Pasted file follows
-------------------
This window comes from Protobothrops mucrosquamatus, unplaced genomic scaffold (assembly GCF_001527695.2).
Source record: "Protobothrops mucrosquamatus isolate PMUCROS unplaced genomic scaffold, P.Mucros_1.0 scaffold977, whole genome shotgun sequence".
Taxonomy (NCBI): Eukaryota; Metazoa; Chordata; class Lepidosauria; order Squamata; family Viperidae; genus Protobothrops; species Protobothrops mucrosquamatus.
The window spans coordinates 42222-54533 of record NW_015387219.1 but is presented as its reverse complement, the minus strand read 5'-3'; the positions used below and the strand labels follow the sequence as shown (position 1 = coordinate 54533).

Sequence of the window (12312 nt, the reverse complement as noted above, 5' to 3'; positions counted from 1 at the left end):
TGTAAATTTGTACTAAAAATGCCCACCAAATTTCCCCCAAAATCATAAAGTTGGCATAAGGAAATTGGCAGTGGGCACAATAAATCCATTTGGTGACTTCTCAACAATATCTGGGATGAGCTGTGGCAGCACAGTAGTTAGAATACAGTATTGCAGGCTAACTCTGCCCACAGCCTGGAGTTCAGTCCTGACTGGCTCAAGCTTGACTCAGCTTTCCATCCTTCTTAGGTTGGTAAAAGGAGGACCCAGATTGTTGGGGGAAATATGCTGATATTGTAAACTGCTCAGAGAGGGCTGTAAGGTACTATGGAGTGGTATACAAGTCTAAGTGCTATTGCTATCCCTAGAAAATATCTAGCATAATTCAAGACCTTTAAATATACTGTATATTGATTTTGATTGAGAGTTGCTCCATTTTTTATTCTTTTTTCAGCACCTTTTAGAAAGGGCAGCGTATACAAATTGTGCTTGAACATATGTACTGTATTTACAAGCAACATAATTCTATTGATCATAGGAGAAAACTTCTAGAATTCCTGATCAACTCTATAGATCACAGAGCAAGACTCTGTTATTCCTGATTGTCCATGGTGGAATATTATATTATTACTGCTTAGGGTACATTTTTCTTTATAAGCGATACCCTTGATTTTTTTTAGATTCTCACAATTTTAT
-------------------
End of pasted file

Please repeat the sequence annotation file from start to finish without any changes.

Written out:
This window comes from Protobothrops mucrosquamatus, unplaced genomic scaffold (assembly GCF_001527695.2).
Source record: "Protobothrops mucrosquamatus isolate PMUCROS unplaced genomic scaffold, P.Mucros_1.0 scaffold977, whole genome shotgun sequence".
Taxonomy (NCBI): Eukaryota; Metazoa; Chordata; class Lepidosauria; order Squamata; family Viperidae; genus Protobothrops; species Protobothrops mucrosquamatus.
The window spans coordinates 42222-54533 of record NW_015387219.1 but is presented as its reverse complement, the minus strand read 5'-3'; the positions used below and the strand labels follow the sequence as shown (position 1 = coordinate 54533).

Sequence of the window (12312 nt, the reverse complement as noted above, 5' to 3'; positions counted from 1 at the left end):
TGTAAATTTGTACTAAAAATGCCCACCAAATTTCCCCCAAAATCATAAAGTTGGCATAAGGAAATTGGCAGTGGGCACAATAAATCCATTTGGTGACTTCTCAACAATATCTGGGATGAGCTGTGGCAGCACAGTAGTTAGAATACAGTATTGCAGGCTAACTCTGCCCACAGCCTGGAGTTCAGTCCTGACTGGCTCAAGCTTGACTCAGCTTTCCATCCTTCTTAGGTTGGTAAAAGGAGGACCCAGATTGTTGGGGGAAATATGCTGATATTGTAAACTGCTCAGAGAGGGCTGTAAGGTACTATGGAGTGGTATACAAGTCTAAGTGCTATTGCTATCCCTAGAAAATATCTAGCATAATTCAAGACCTTTAAATATACTGTATATTGATTTTGATTGAGAGTTGCTCCATTTTTTATTCTTTTTTCAGCACCTTTTAGAAAGGGCAGCGTATACAAATTGTGCTTGAACATATGTACTGTATTTACAAGCAACATAATTCTATTGATCATAGGAGAAAACTTCTAGAATTCCTGATCAACTCTATAGATCACAGAGCAAGACTCTGTTATTCCTGATTGTCCATGGTGGAATATTATATTATTACTGCTTAGGGTACATTTTTCTTTATAAGCGATACCCTTGATTTTTTTTAGATTCTCACAATTTTAT